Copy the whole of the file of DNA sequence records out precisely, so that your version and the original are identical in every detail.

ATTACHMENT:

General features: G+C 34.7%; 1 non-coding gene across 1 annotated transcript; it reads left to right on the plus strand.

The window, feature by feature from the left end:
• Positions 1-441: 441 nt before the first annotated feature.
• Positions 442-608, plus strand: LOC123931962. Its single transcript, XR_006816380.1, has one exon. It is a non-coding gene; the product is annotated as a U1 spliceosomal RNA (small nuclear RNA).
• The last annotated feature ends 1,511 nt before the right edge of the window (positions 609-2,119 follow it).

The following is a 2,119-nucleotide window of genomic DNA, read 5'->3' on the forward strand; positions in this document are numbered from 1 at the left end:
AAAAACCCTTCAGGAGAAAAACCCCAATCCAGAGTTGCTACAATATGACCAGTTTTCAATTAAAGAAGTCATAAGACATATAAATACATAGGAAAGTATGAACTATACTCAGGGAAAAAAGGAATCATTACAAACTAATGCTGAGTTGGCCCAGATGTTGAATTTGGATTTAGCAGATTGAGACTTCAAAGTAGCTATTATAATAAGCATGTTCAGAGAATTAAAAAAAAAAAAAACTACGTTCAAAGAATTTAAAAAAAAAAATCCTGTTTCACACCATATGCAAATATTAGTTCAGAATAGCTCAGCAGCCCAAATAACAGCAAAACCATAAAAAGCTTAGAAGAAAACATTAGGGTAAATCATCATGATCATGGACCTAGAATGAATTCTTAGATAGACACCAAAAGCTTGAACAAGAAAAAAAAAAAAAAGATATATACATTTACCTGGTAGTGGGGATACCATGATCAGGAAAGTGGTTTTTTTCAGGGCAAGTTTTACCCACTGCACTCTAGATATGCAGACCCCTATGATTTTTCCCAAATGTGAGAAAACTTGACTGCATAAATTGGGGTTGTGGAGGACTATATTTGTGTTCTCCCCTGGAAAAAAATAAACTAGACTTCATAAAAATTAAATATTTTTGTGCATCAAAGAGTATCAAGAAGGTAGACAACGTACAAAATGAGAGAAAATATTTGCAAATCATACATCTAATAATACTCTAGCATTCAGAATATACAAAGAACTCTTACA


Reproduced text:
General features: G+C 34.7%; 1 non-coding gene across 1 annotated transcript; it reads left to right on the plus strand.

The window, feature by feature from the left end:
• Positions 1-441: 441 nt before the first annotated feature.
• Positions 442-608, plus strand: LOC123931962. Its single transcript, XR_006816380.1, has one exon. It is a non-coding gene; the product is annotated as a U1 spliceosomal RNA (small nuclear RNA).
• The last annotated feature ends 1,511 nt before the right edge of the window (positions 609-2,119 follow it).

The following is a 2,119-nucleotide window of genomic DNA, read 5'->3' on the forward strand; positions in this document are numbered from 1 at the left end:
AAAAACCCTTCAGGAGAAAAACCCCAATCCAGAGTTGCTACAATATGACCAGTTTTCAATTAAAGAAGTCATAAGACATATAAATACATAGGAAAGTATGAACTATACTCAGGGAAAAAAGGAATCATTACAAACTAATGCTGAGTTGGCCCAGATGTTGAATTTGGATTTAGCAGATTGAGACTTCAAAGTAGCTATTATAATAAGCATGTTCAGAGAATTAAAAAAAAAAAAAACTACGTTCAAAGAATTTAAAAAAAAAAATCCTGTTTCACACCATATGCAAATATTAGTTCAGAATAGCTCAGCAGCCCAAATAACAGCAAAACCATAAAAAGCTTAGAAGAAAACATTAGGGTAAATCATCATGATCATGGACCTAGAATGAATTCTTAGATAGACACCAAAAGCTTGAACAAGAAAAAAAAAAAAAAGATATATACATTTACCTGGTAGTGGGGATACCATGATCAGGAAAGTGGTTTTTTTCAGGGCAAGTTTTACCCACTGCACTCTAGATATGCAGACCCCTATGATTTTTCCCAAATGTGAGAAAACTTGACTGCATAAATTGGGGTTGTGGAGGACTATATTTGTGTTCTCCCCTGGAAAAAAATAAACTAGACTTCATAAAAATTAAATATTTTTGTGCATCAAAGAGTATCAAGAAGGTAGACAACGTACAAAATGAGAGAAAATATTTGCAAATCATACATCTAATAATACTCTAGCATTCAGAATATACAAAGAACTCTTACA